Dangers of Expectations Burnout
Posted on February 24, 2017
Following last week’s post about workload burnout, here is another type of burnout that gets a lot less attention. This kind of burnout occurs when our expectations of our work, organization, or profession differ from actual reality. In the helping professions, this happens way too often, and can end with terrible consequences for us and for our clients.
Expectations can be just as powerful as actual events. Expectations, formulated from past experiences and a person’s beliefs about how reality should work, create pathways in our brain that are designed to process information efficiently across many different settings and situations. When reality does not match the expectations in our mind, the brain experiences this as a threat.
Dopamine, which is released when expectations match reality, is replaced by cortisol and other stress-related chemicals. This release can lead to high levels of anger, frustration, and anxiety. Over time, if our environment or expectations do not change, these chemicals can result in the physical, emotional, and social problems associated with burnout.
I experienced expectation burnout very early on in my career. As those who have met me can tell you, I don’t lack passion and excitement for this work. So you can imagine my eagerness as I walked into my first job as a counselor in a juvenile justice residential facility!
I expected to enter a field where I would work with compassionate and energized professionals trying to make a difference in clients’ lives, and in the larger community. Instead, I experienced the exact opposite. The facility was run-down, the food was unhealthy and tasted terrible, the staff were surviving the work more than they were excited by it, and most clients were not receiving the services they needed to live a better life in the future. I was shocked and frustrated to confront this reality, while also highly motivated to change it.
After an initial few months of getting to know my clients and the juvenile justice system, I started to advocate for change within the organization. Naively, I went to leadership with a highly-detailed plan for improvements we could make and processes to put in place that I felt would increase the quality of care. However, program leadership informed me that they appreciated my thoughts, but believed the clients were getting the services “that they deserved.”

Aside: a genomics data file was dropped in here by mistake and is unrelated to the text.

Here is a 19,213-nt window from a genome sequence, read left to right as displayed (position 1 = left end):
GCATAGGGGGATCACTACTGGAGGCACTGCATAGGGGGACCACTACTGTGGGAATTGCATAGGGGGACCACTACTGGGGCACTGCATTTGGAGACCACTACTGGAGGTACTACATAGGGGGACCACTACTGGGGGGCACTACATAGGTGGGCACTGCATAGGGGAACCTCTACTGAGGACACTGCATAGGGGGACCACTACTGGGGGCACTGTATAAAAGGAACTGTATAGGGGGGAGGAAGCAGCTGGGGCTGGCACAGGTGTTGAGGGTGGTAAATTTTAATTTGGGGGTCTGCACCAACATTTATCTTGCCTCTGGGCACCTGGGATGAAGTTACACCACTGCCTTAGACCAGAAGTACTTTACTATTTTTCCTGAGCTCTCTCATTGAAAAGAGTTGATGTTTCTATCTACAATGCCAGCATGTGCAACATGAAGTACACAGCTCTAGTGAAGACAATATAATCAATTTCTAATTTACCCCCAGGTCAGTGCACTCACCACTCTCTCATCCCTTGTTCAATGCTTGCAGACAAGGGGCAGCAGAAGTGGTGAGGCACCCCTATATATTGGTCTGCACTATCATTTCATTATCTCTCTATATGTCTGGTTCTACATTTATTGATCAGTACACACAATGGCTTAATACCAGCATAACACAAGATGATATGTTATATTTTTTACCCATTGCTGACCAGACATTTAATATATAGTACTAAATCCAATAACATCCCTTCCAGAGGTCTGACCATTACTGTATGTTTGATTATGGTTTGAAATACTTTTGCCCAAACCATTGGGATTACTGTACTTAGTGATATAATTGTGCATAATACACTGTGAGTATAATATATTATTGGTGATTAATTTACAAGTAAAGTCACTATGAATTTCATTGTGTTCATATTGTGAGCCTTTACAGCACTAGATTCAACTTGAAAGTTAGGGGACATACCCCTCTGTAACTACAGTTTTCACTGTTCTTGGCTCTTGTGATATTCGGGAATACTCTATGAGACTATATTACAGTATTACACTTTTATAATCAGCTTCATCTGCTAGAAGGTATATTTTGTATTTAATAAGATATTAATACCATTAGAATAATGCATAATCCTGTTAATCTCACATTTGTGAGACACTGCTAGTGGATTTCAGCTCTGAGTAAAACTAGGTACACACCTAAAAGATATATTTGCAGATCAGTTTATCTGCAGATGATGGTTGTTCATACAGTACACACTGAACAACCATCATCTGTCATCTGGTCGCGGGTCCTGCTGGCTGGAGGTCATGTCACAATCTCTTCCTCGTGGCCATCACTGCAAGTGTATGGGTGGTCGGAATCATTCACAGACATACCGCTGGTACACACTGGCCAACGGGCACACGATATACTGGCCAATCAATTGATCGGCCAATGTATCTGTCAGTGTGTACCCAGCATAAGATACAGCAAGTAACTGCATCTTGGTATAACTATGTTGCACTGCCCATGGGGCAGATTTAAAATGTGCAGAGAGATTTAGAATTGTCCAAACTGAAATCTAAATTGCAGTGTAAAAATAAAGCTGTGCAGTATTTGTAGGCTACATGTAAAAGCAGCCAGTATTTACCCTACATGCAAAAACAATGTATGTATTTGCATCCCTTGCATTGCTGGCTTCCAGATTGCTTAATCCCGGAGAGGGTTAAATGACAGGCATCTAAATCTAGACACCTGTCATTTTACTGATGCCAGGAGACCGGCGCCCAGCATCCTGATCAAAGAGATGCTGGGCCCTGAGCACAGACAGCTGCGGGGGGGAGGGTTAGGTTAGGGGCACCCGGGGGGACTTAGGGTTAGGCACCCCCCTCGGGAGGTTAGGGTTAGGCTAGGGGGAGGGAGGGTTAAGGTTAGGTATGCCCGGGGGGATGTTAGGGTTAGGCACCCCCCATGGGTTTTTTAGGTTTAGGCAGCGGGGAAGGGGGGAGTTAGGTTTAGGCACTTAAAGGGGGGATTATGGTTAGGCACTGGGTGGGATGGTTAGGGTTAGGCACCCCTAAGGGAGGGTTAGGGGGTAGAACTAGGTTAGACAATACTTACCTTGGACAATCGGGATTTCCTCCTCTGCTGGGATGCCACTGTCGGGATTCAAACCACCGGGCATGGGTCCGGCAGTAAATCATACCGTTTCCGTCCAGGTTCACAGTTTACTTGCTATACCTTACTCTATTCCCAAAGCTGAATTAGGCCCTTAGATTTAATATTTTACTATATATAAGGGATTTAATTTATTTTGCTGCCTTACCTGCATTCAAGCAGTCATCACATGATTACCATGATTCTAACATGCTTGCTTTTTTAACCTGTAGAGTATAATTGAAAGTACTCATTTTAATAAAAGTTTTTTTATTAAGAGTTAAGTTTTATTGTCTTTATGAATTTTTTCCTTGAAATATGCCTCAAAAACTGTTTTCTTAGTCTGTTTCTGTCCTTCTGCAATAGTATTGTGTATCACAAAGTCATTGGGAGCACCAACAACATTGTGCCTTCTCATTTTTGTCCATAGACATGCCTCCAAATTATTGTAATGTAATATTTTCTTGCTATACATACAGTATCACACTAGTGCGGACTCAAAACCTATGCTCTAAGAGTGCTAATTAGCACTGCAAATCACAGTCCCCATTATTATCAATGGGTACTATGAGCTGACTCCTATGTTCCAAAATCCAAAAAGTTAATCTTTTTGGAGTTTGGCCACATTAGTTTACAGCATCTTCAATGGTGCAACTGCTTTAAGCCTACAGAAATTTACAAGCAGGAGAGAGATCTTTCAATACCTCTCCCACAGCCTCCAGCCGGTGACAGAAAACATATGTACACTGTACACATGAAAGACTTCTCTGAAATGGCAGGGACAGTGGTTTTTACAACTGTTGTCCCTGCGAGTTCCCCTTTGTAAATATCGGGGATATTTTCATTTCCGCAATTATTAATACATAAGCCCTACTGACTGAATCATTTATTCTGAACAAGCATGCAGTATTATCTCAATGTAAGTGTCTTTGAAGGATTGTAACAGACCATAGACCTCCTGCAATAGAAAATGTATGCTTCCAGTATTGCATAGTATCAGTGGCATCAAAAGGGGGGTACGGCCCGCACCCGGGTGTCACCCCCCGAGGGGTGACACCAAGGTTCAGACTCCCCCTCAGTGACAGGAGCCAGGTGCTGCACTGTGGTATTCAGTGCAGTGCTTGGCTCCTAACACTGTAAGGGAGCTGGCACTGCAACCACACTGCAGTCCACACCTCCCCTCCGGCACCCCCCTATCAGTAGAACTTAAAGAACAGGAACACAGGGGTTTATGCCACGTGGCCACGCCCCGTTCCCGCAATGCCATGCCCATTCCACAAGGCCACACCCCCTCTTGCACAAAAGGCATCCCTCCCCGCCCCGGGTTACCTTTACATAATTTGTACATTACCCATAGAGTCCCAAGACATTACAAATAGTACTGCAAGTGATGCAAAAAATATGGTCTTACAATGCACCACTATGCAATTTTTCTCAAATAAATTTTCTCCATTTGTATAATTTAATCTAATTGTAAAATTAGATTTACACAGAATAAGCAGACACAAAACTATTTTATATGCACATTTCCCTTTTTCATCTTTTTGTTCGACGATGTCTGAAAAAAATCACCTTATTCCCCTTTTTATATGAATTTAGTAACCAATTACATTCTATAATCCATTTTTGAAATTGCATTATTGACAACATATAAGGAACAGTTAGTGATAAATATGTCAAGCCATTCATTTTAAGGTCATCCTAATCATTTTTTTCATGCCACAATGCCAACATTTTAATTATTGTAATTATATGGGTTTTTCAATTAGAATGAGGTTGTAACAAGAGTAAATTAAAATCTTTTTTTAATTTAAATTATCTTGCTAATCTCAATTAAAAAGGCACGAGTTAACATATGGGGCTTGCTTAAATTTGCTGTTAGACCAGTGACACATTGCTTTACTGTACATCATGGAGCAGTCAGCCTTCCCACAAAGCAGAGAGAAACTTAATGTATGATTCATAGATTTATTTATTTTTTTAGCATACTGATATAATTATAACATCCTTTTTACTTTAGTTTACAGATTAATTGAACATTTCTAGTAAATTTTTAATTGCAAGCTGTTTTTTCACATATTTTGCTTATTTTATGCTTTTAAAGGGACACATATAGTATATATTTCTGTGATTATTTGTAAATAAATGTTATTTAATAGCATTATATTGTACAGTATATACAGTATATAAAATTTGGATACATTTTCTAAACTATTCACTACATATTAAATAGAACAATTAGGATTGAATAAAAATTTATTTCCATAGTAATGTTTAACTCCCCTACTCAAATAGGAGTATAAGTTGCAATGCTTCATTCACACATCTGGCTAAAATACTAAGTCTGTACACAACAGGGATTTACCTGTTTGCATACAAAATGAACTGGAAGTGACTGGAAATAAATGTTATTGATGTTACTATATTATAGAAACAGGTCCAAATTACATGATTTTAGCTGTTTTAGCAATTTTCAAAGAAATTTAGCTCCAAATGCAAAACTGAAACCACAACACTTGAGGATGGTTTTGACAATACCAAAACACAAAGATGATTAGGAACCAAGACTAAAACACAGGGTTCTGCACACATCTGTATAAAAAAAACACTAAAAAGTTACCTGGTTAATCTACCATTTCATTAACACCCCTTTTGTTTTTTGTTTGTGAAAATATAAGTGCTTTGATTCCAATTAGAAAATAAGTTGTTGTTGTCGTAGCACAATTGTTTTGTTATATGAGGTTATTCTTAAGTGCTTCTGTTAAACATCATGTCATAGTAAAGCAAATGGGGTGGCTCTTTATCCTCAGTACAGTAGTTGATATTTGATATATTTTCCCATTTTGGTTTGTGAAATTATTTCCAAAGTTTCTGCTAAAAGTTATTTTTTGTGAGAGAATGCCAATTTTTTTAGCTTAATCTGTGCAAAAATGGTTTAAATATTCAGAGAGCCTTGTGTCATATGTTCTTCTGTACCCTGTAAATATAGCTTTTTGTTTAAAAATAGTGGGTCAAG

I can’t tell you how hard it was to watch clients that I cared about getting demoralized, and even verbally abused, by the staff. I understood that punishment was part of the juvenile justice system, but could not understand how our treatment of these kids was going to result in any behavioral change. I tried to find several different ways to make smaller changes over time, but eventually, this reality burned me out.
Honestly, I still struggle with this in my work today. As I travel the country, I speak to numerous people who find themselves in dysfunctional organizations and unresponsive systems. At the extreme, I hear stories about how system failures lead to things like homelessness, evictions, not stopping child abuse or domestic violence, and even resulting in the death of clients. How does a system or an organization that exists specifically to help others end up doing such harm?
I am fortunate to balance this with my great team at Coldspring Center, as well as being exposed to amazing work happening across many communities. It is this balance that allows me to stay motivated and passionate, and not fall prey to the expectation burnout that haunted me earlier my career. I know that this makes the lucky and fortunate.
We choose our professions expecting to work with people, organizations, and systems that help struggling clients achieve a better life. We quickly learn that lives are at stake. The frustration of this reality can immediately impact us in very negative ways. I want to open up the comment section this week for any of your struggles, or ways of successfully managing expectation burnout.